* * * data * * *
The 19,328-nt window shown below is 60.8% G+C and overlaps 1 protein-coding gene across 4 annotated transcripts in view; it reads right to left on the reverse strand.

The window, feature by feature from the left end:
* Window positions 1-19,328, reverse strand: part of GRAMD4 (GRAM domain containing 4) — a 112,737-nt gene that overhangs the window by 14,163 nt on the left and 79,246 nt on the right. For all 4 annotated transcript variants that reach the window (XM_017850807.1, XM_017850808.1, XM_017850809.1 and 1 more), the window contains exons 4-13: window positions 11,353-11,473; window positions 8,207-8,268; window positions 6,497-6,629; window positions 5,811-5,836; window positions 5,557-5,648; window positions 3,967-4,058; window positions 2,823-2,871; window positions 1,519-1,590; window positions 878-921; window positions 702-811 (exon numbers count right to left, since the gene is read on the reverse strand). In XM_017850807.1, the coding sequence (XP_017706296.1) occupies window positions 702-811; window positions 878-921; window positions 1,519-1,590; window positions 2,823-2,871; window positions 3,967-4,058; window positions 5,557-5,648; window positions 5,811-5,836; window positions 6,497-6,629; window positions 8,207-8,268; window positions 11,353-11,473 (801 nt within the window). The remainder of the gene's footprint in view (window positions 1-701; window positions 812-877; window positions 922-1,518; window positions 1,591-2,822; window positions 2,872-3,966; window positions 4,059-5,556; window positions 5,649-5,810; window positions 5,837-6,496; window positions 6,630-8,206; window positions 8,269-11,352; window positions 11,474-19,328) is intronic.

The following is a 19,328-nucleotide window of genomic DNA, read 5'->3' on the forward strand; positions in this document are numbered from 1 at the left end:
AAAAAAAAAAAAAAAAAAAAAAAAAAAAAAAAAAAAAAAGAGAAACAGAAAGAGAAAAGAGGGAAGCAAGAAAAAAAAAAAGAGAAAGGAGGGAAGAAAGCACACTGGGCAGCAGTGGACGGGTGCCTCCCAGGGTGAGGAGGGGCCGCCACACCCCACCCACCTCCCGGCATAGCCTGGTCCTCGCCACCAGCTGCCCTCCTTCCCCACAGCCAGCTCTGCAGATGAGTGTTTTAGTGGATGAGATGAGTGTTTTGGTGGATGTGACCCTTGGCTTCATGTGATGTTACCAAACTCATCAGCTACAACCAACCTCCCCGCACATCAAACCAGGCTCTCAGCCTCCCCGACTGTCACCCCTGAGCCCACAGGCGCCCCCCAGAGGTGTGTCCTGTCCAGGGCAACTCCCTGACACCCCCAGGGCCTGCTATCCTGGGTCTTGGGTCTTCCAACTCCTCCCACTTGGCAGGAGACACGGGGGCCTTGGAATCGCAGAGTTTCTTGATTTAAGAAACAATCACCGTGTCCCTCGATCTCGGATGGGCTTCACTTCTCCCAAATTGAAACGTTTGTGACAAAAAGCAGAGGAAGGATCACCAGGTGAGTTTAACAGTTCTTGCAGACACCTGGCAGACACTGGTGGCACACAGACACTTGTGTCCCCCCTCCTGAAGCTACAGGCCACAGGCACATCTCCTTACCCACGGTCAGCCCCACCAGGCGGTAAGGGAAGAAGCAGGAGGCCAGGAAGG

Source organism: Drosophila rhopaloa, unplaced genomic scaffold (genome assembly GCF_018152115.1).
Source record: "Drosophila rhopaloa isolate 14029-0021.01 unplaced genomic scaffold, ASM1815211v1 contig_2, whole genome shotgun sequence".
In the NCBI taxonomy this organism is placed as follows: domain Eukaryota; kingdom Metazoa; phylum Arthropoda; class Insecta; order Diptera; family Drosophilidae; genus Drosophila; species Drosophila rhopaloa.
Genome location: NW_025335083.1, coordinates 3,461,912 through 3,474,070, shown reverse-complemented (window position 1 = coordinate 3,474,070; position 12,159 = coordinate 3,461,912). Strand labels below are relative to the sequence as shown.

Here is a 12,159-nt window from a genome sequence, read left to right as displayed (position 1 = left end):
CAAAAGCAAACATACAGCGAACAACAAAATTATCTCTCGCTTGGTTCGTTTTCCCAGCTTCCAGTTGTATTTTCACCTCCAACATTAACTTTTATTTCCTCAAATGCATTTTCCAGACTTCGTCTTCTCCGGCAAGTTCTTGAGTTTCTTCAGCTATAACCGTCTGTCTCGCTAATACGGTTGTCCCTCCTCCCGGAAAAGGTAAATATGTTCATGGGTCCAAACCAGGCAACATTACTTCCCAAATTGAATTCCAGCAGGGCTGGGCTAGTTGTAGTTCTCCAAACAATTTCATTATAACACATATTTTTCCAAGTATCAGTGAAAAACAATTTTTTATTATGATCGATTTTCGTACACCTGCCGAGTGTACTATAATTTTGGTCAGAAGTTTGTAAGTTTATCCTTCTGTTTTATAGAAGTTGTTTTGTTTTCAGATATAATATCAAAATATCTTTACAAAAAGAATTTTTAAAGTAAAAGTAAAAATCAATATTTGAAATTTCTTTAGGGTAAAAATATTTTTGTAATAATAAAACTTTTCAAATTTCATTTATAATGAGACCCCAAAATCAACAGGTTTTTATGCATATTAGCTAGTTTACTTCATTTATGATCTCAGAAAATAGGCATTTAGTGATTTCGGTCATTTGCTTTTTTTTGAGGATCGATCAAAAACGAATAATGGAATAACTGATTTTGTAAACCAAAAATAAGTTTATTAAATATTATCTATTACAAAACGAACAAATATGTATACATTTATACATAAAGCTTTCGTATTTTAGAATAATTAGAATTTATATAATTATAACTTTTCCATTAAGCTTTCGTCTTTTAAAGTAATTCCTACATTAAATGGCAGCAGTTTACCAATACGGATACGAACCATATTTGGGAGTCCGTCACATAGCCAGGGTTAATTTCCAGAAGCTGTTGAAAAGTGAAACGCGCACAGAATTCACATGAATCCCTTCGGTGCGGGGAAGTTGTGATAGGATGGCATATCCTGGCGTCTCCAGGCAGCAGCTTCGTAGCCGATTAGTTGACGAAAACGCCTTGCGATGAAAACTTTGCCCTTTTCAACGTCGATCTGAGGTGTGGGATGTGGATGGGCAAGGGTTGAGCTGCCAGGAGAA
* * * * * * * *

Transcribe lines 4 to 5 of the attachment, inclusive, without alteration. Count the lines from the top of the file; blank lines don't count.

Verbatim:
The following is a 19,328-nucleotide window of genomic DNA, read 5'->3' on the forward strand; positions in this document are numbered from 1 at the left end:
AAAAAAAAAAAAAAAAAAAAAAAAAAAAAAAAAAAAAAAGAGAAACAGAAAGAGAAAAGAGGGAAGCAAGAAAAAAAAAAAGAGAAAGGAGGGAAGAAAGCACACTGGGCAGCAGTGGACGGGTGCCTCCCAGGGTGAGGAGGGGCCGCCACACCCCACCCACCTCCCGGCATAGCCTGGTCCTCGCCACCAGCTGCCCTCCTTCCCCACAGCCAGCTCTGCAGATGAGTGTTTTAGTGGATGAGATGAGTGTTTTGGTGGATGTGACCCTTGGCTTCATGTGATGTTACCAAACTCATCAGCTACAACCAACCTCCCCGCACATCAAACCAGGCTCTCAGCCTCCCCGACTGTCACCCCTGAGCCCACAGGCGCCCCCCAGAGGTGTGTCCTGTCCAGGGCAACTCCCTGACACCCCCAGGGCCTGCTATCCTGGGTCTTGGGTCTTCCAACTCCTCCCACTTGGCAGGAGACACGGGGGCCTTGGAATCGCAGAGTTTCTTGATTTAAGAAACAATCACCGTGTCCCTCGATCTCGGATGGGCTTCACTTCTCCCAAATTGAAACGTTTGTGACAAAAAGCAGAGGAAGGATCACCAGGTGAGTTTAACAGTTCTTGCAGACACCTGGCAGACACTGGTGGCACACAGACACTTGTGTCCCCCCTCCTGAAGCTACAGGCCACAGGCACATCTCCTTACCCACGGTCAGCCCCACCAGGCGGTAAGGGAAGAAGCAGGAGGCCAGGAAGG